Oh not the cartoon – the cartoon is shockingly shit – but the fact that he’s able to watch it is amazing.
A couple of days he looked up from crashing his Mario kart on his Nintendo DS and said he wanted to watch Mario on the TV. And today, with the help of the internet we have 28 episodes of the bloody thing to watch if we wish to (actually I tried him out on the Super Mario Brothers live action film staring Bob Hoskins – but even a four year old is too sophisticated for that pile of crud).
This is a theme that I’ve harped on about before, but Amy and Evan’s generation are going to have such a different experience of consuming media than I did in my childhood. I suppose the same could be said for me compared to my own father – but I suspect that the gap between my and his experience will be minuscule compared to that of Amy & Evan and I.
I’m convinced we’re only a few years from having huge catalogues of TV shows, music, and films available to us whenever we want them via the net. Vast databases of literally millions of titles that we can just access wherever we are at the touch of a button. It’s already happening in fact – America has Netflix, which seems to be getting even more fantastic by the week, and we of course have Spotify for music.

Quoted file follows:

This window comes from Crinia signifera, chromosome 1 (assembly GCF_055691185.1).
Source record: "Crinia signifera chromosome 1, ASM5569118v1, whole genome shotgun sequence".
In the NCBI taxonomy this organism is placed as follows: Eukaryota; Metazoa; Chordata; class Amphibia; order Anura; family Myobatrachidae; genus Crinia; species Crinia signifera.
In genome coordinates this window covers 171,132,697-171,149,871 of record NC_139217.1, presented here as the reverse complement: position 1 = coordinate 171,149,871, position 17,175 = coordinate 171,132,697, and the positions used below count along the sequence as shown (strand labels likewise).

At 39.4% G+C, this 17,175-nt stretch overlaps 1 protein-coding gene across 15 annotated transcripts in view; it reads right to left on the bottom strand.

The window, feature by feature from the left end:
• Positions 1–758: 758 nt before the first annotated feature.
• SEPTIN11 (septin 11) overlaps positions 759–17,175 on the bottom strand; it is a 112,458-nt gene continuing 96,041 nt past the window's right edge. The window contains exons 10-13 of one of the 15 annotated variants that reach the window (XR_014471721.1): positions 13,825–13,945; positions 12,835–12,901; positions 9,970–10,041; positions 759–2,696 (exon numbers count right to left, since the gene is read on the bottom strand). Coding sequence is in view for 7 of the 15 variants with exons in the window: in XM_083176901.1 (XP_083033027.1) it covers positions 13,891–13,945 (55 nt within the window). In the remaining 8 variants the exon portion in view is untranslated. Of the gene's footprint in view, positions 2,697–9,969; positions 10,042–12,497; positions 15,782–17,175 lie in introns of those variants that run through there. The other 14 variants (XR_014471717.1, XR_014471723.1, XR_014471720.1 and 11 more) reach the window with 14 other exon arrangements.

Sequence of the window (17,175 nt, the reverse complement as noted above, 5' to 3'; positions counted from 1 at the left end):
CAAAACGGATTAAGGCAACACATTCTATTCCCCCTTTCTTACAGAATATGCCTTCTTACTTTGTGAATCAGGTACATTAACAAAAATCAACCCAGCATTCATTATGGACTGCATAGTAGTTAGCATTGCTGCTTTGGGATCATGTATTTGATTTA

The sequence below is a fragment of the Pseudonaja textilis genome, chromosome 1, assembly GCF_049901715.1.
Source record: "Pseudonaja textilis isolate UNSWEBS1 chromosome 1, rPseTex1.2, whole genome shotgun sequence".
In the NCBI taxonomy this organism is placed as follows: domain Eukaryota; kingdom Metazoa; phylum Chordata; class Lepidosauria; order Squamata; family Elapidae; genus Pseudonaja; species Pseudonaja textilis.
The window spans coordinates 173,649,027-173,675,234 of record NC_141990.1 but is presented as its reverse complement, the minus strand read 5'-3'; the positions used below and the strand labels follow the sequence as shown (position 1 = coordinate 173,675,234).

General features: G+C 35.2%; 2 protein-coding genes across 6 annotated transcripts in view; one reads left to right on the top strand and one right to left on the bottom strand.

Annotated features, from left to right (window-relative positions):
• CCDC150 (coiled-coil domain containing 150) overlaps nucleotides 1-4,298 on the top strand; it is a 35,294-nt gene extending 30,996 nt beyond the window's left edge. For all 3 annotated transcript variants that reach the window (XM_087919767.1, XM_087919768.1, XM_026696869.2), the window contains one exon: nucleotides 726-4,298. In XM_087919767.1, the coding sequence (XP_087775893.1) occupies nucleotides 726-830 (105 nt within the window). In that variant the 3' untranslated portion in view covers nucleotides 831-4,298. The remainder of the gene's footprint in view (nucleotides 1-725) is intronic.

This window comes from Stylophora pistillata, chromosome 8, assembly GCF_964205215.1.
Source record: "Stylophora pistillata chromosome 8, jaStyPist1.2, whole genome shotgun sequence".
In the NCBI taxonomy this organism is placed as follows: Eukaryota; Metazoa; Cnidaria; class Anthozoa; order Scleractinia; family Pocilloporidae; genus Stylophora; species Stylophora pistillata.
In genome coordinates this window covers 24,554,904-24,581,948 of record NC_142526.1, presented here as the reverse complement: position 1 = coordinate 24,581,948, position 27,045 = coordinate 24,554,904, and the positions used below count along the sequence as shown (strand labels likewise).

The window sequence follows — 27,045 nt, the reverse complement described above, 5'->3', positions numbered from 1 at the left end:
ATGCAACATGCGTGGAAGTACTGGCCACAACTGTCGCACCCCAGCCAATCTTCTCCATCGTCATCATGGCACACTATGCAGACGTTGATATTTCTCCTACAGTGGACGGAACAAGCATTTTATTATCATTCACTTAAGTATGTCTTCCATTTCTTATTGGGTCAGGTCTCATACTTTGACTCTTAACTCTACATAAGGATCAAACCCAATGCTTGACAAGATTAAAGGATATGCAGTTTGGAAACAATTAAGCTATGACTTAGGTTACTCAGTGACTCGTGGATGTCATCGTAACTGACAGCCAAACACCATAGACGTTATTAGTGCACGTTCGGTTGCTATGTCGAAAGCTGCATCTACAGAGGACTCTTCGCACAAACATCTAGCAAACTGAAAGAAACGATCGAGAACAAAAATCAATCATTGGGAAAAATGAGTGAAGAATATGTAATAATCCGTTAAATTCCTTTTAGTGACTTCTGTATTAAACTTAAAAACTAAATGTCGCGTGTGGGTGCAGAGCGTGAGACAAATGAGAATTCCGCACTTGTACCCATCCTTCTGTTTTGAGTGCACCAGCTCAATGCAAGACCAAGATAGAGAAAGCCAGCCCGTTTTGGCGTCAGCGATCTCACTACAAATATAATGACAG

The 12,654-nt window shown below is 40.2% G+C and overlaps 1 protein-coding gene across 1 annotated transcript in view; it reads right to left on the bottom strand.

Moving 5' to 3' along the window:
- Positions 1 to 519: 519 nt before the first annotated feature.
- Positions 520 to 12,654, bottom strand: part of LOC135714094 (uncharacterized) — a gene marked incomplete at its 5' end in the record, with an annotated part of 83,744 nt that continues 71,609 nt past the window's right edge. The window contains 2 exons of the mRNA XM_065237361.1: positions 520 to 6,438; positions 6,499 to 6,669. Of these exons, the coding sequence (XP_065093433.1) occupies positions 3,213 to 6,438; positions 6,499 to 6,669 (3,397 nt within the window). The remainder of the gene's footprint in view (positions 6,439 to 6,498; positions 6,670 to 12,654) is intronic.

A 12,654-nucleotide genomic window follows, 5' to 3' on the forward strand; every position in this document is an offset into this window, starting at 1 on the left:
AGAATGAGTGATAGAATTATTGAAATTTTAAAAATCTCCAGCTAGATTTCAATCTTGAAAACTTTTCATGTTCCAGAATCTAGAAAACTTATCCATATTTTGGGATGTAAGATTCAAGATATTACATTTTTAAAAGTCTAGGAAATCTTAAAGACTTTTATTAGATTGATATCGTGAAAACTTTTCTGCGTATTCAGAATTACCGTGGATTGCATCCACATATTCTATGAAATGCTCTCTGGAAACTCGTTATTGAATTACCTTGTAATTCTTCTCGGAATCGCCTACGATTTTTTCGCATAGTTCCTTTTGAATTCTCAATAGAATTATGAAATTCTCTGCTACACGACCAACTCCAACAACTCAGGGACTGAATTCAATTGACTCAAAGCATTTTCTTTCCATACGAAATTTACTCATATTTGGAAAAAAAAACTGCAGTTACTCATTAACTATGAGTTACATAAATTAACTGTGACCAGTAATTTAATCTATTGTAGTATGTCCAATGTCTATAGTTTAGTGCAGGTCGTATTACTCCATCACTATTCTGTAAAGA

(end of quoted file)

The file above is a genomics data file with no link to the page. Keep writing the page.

And I wonder what effect this will have on the actual production of media itself. Will the fact that people will be choosing actively rather than passively what they want to watch mean that TV studios produce fewer higher quality shows, or will they go for cheap sensationalist shit to throw at the wall and hope some sticks? Will we spend as much time watching old shows as we do new ones, or will there still be the same desire for fresh content as we have now?
And what about the financial aspect. People are becoming less and less enthusiastic about paying for any media they consume – and the days of the £10 movie DVD or £20 TV box set must surely be numbered. A micropayment or subscription service is much more attractive, yet may not be as lucrative. Will this see an end of multimillionaire actors, directors and musicians. Will they all end up being paid a generous but scaled back living wage like, say, most computer game designers.
I have no idea, but we definitely live in interesting times.